University of Phoenix
February 15, 2011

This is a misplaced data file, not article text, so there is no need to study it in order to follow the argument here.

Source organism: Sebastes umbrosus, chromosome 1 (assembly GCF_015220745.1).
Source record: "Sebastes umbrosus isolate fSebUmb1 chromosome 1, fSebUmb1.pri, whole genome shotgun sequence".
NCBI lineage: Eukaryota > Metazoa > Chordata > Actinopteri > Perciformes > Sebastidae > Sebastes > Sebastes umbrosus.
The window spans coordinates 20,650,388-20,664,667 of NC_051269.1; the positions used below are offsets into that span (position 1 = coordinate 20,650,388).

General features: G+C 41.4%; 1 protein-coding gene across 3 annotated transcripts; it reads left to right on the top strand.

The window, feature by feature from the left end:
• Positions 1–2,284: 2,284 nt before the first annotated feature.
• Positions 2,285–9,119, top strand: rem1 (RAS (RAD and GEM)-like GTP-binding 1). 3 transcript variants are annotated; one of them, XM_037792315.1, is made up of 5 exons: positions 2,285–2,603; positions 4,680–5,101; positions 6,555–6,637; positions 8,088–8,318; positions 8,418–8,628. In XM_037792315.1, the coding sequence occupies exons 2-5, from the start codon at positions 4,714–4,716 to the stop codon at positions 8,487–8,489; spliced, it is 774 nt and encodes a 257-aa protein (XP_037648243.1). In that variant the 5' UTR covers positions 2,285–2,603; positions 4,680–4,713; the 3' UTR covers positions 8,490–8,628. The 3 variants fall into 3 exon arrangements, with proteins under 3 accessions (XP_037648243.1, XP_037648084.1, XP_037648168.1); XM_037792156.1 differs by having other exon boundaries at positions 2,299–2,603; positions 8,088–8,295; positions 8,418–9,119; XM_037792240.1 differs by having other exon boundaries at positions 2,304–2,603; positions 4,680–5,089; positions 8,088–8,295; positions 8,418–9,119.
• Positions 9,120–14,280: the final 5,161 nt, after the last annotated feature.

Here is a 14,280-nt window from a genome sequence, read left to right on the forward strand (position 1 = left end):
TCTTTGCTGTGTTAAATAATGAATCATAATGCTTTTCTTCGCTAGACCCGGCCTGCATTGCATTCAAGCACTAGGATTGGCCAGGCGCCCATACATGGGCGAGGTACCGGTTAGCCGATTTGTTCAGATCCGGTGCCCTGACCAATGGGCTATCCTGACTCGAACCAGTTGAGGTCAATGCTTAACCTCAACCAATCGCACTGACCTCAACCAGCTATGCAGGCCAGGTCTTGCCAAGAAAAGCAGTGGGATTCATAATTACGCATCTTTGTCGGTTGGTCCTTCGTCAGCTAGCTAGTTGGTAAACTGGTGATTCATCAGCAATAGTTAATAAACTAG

The organizational structure of most American police departments is a bureaucracy with an authoritarian management style; the only exception is smaller departments which have a more informal management style and simple organizational structure (Katz and Walker, 2008). Most departments have a civil service system to govern personal policies, except for the smallest agencies. The majority of larger departments have collective bargaining contracts with unions to represent rank-and file- officers (Katz and Walker, 2008). Police organizations in America still use the quasi-military style which was developed by Sir Robert Peel in 1829 for the London Metropolitan Police. Police organizations are similar to the military in that the officers wear uniforms, they use military ranks such a sergeant, there is a hierarchical command structure, they use an authoritarian style with disciplinary actions for not obeying orders, and officers carry weapons and have the authority to use physical force and make arrests which deprive people of their liberty (Katz and Walker, 2008). Police organizations only simulate the military style and professionalism; there are four main differences between police departments and the military. The first is that officers serve and protect the public instead of combat a foreign enemy; secondly, the services provided by officers are meant to help people and often individual citizens request assistance; the third is officers are governed by laws which protect the rights of citizens; and lastly, officers normally act individually as opposed to the military which is trained to act as a group or unit (Katz and Walker, 2008). The three theories used to describe police organizations are contingency theory, intuitional theory, and resource dependency theory. The contingency theory is the main framework used to understand the structure and policies of police...